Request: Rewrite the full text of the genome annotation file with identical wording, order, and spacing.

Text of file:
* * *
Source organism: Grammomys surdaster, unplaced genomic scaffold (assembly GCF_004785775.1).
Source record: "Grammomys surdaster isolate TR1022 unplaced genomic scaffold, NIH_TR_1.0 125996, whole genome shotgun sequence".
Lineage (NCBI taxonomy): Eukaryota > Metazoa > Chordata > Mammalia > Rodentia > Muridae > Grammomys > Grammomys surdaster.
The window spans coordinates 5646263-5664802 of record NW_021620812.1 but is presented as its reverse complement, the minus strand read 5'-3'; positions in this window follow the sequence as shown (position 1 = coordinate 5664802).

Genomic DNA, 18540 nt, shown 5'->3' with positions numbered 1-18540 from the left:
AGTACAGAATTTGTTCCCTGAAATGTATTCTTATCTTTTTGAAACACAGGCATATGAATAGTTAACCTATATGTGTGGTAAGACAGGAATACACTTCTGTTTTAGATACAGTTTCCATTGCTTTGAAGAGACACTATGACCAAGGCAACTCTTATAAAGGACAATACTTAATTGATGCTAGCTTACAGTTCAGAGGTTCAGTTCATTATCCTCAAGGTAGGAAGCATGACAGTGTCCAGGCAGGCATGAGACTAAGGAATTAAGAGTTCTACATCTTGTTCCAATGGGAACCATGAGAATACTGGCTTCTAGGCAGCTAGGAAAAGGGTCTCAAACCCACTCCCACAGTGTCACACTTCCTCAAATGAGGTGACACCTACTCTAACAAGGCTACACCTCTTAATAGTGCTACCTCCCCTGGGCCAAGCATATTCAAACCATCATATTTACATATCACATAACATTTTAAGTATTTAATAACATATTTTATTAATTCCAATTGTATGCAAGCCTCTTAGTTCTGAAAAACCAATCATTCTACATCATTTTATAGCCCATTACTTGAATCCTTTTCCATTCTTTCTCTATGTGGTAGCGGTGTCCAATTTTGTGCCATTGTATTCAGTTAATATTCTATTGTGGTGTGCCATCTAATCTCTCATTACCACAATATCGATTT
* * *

Source organism: Grammomys surdaster, unplaced genomic scaffold (assembly GCF_004785775.1).
Source record: "Grammomys surdaster isolate TR1022 unplaced genomic scaffold, NIH_TR_1.0 125996, whole genome shotgun sequence".
Lineage (NCBI taxonomy): Eukaryota > Metazoa > Chordata > Mammalia > Rodentia > Muridae > Grammomys > Grammomys surdaster.
The window spans coordinates 5646263-5664802 of record NW_021620812.1 but is presented as its reverse complement, the minus strand read 5'-3'; positions in this window follow the sequence as shown (position 1 = coordinate 5664802).

Genomic DNA, 18540 nt, shown 5'->3' with positions numbered 1-18540 from the left:
AGTACAGAATTTGTTCCCTGAAATGTATTCTTATCTTTTTGAAACACAGGCATATGAATAGTTAACCTATATGTGTGGTAAGACAGGAATACACTTCTGTTTTAGATACAGTTTCCATTGCTTTGAAGAGACACTATGACCAAGGCAACTCTTATAAAGGACAATACTTAATTGATGCTAGCTTACAGTTCAGAGGTTCAGTTCATTATCCTCAAGGTAGGAAGCATGACAGTGTCCAGGCAGGCATGAGACTAAGGAATTAAGAGTTCTACATCTTGTTCCAATGGGAACCATGAGAATACTGGCTTCTAGGCAGCTAGGAAAAGGGTCTCAAACCCACTCCCACAGTGTCACACTTCCTCAAATGAGGTGACACCTACTCTAACAAGGCTACACCTCTTAATAGTGCTACCTCCCCTGGGCCAAGCATATTCAAACCATCATATTTACATATCACATAACATTTTAAGTATTTAATAACATATTTTATTAATTCCAATTGTATGCAAGCCTCTTAGTTCTGAAAAACCAATCATTCTACATCATTTTATAGCCCATTACTTGAATCCTTTTCCATTCTTTCTCTATGTGGTAGCGGTGTCCAATTTTGTGCCATTGTATTCAGTTAATATTCTATTGTGGTGTGCCATCTAATCTCTCATTACCACAATATCGATTT